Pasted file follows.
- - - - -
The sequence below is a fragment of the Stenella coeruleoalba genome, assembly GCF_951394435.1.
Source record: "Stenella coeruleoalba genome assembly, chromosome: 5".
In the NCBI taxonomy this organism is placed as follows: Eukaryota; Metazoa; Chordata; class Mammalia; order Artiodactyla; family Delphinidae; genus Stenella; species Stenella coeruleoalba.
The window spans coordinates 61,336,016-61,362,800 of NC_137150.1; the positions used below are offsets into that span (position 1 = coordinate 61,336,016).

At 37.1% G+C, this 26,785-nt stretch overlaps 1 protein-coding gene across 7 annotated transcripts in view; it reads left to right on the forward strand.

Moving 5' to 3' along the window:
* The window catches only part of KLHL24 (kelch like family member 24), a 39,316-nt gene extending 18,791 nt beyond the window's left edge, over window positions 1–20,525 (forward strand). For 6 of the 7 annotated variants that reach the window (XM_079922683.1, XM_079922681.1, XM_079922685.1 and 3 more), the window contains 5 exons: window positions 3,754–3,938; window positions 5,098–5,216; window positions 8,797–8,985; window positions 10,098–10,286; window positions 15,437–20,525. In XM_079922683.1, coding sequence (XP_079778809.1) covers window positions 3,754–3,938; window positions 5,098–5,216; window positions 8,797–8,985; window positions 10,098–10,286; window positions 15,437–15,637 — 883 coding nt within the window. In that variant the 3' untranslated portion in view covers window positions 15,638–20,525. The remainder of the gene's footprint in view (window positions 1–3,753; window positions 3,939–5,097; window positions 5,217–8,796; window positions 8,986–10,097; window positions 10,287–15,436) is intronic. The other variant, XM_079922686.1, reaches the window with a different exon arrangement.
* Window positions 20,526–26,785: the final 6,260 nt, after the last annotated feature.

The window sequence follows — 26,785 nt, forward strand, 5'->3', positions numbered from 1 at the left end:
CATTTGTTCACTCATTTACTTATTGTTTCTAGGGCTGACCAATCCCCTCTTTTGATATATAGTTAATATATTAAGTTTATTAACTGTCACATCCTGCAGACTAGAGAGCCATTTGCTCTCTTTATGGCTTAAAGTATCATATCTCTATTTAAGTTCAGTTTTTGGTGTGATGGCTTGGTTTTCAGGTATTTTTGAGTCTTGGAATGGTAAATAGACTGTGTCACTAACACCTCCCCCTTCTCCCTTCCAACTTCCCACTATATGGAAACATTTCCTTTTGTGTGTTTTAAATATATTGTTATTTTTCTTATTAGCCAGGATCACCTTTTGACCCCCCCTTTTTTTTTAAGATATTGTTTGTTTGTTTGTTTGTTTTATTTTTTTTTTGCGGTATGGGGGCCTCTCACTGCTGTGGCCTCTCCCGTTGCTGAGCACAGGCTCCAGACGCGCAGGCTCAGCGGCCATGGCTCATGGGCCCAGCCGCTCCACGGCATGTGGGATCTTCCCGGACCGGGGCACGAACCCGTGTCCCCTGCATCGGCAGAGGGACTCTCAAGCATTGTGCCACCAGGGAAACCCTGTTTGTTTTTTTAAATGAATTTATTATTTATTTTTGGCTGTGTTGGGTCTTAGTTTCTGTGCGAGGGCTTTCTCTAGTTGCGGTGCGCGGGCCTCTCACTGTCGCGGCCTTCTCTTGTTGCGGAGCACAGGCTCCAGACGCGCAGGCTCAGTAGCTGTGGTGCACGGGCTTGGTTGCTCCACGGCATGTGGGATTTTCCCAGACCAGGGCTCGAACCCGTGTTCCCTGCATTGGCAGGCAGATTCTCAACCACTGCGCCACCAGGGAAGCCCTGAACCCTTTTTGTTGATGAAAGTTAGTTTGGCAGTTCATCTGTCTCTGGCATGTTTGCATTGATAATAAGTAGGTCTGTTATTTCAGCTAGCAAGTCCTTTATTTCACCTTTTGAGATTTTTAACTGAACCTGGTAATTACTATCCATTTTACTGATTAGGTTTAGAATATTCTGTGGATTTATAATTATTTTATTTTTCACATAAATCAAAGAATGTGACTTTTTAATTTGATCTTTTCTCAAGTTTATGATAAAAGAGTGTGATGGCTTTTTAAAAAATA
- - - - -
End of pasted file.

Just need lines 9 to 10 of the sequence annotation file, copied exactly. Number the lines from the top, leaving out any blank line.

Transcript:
The window sequence follows — 26,785 nt, forward strand, 5'->3', positions numbered from 1 at the left end:
CATTTGTTCACTCATTTACTTATTGTTTCTAGGGCTGACCAATCCCCTCTTTTGATATATAGTTAATATATTAAGTTTATTAACTGTCACATCCTGCAGACTAGAGAGCCATTTGCTCTCTTTATGGCTTAAAGTATCATATCTCTATTTAAGTTCAGTTTTTGGTGTGATGGCTTGGTTTTCAGGTATTTTTGAGTCTTGGAATGGTAAATAGACTGTGTCACTAACACCTCCCCCTTCTCCCTTCCAACTTCCCACTATATGGAAACATTTCCTTTTGTGTGTTTTAAATATATTGTTATTTTTCTTATTAGCCAGGATCACCTTTTGACCCCCCCTTTTTTTTTAAGATATTGTTTGTTTGTTTGTTTGTTTTATTTTTTTTTTGCGGTATGGGGGCCTCTCACTGCTGTGGCCTCTCCCGTTGCTGAGCACAGGCTCCAGACGCGCAGGCTCAGCGGCCATGGCTCATGGGCCCAGCCGCTCCACGGCATGTGGGATCTTCCCGGACCGGGGCACGAACCCGTGTCCCCTGCATCGGCAGAGGGACTCTCAAGCATTGTGCCACCAGGGAAACCCTGTTTGTTTTTTTAAATGAATTTATTATTTATTTTTGGCTGTGTTGGGTCTTAGTTTCTGTGCGAGGGCTTTCTCTAGTTGCGGTGCGCGGGCCTCTCACTGTCGCGGCCTTCTCTTGTTGCGGAGCACAGGCTCCAGACGCGCAGGCTCAGTAGCTGTGGTGCACGGGCTTGGTTGCTCCACGGCATGTGGGATTTTCCCAGACCAGGGCTCGAACCCGTGTTCCCTGCATTGGCAGGCAGATTCTCAACCACTGCGCCACCAGGGAAGCCCTGAACCCTTTTTGTTGATGAAAGTTAGTTTGGCAGTTCATCTGTCTCTGGCATGTTTGCATTGATAATAAGTAGGTCTGTTATTTCAGCTAGCAAGTCCTTTATTTCACCTTTTGAGATTTTTAACTGAACCTGGTAATTACTATCCATTTTACTGATTAGGTTTAGAATATTCTGTGGATTTATAATTATTTTATTTTTCACATAAATCAAAGAATGTGACTTTTTAATTTGATCTTTTCTCAAGTTTATGATAAAAGAGTGTGATGGCTTTTTAAAAAATA